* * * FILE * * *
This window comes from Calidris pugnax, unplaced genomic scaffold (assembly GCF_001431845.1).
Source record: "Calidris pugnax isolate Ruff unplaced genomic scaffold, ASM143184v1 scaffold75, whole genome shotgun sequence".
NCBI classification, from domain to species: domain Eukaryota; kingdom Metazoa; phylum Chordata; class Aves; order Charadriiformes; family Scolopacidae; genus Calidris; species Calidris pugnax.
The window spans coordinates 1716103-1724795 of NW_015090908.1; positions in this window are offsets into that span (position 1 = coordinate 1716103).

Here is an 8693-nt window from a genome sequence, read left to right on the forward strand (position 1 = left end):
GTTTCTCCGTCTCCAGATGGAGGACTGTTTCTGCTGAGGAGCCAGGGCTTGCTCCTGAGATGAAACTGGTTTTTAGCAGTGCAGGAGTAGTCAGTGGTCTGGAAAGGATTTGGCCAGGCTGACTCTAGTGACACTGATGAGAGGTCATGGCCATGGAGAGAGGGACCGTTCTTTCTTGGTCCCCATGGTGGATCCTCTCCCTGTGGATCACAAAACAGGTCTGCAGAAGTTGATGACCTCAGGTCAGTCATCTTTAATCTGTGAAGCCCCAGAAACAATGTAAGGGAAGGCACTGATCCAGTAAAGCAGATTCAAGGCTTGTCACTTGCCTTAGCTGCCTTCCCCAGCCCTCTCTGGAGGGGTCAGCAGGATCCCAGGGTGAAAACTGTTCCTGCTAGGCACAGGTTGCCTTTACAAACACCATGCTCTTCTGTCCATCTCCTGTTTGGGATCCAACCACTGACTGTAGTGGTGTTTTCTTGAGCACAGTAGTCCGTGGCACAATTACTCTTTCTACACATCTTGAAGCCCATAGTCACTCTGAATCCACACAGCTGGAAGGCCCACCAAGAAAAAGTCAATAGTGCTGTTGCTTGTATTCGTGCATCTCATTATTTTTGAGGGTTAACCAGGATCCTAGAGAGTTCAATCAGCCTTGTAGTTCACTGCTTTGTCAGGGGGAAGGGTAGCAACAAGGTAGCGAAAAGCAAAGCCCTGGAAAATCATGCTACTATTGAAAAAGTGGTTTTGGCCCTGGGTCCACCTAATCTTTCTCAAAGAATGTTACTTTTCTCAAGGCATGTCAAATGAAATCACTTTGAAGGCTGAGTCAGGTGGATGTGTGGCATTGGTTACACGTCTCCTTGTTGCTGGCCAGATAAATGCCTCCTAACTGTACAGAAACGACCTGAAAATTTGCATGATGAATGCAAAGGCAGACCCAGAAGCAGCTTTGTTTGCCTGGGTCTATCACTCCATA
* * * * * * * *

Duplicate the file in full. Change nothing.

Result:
This window comes from Calidris pugnax, unplaced genomic scaffold (assembly GCF_001431845.1).
Source record: "Calidris pugnax isolate Ruff unplaced genomic scaffold, ASM143184v1 scaffold75, whole genome shotgun sequence".
NCBI classification, from domain to species: domain Eukaryota; kingdom Metazoa; phylum Chordata; class Aves; order Charadriiformes; family Scolopacidae; genus Calidris; species Calidris pugnax.
The window spans coordinates 1716103-1724795 of NW_015090908.1; positions in this window are offsets into that span (position 1 = coordinate 1716103).

Here is an 8693-nt window from a genome sequence, read left to right on the forward strand (position 1 = left end):
GTTTCTCCGTCTCCAGATGGAGGACTGTTTCTGCTGAGGAGCCAGGGCTTGCTCCTGAGATGAAACTGGTTTTTAGCAGTGCAGGAGTAGTCAGTGGTCTGGAAAGGATTTGGCCAGGCTGACTCTAGTGACACTGATGAGAGGTCATGGCCATGGAGAGAGGGACCGTTCTTTCTTGGTCCCCATGGTGGATCCTCTCCCTGTGGATCACAAAACAGGTCTGCAGAAGTTGATGACCTCAGGTCAGTCATCTTTAATCTGTGAAGCCCCAGAAACAATGTAAGGGAAGGCACTGATCCAGTAAAGCAGATTCAAGGCTTGTCACTTGCCTTAGCTGCCTTCCCCAGCCCTCTCTGGAGGGGTCAGCAGGATCCCAGGGTGAAAACTGTTCCTGCTAGGCACAGGTTGCCTTTACAAACACCATGCTCTTCTGTCCATCTCCTGTTTGGGATCCAACCACTGACTGTAGTGGTGTTTTCTTGAGCACAGTAGTCCGTGGCACAATTACTCTTTCTACACATCTTGAAGCCCATAGTCACTCTGAATCCACACAGCTGGAAGGCCCACCAAGAAAAAGTCAATAGTGCTGTTGCTTGTATTCGTGCATCTCATTATTTTTGAGGGTTAACCAGGATCCTAGAGAGTTCAATCAGCCTTGTAGTTCACTGCTTTGTCAGGGGGAAGGGTAGCAACAAGGTAGCGAAAAGCAAAGCCCTGGAAAATCATGCTACTATTGAAAAAGTGGTTTTGGCCCTGGGTCCACCTAATCTTTCTCAAAGAATGTTACTTTTCTCAAGGCATGTCAAATGAAATCACTTTGAAGGCTGAGTCAGGTGGATGTGTGGCATTGGTTACACGTCTCCTTGTTGCTGGCCAGATAAATGCCTCCTAACTGTACAGAAACGACCTGAAAATTTGCATGATGAATGCAAAGGCAGACCCAGAAGCAGCTTTGTTTGCCTGGGTCTATCACTCCATA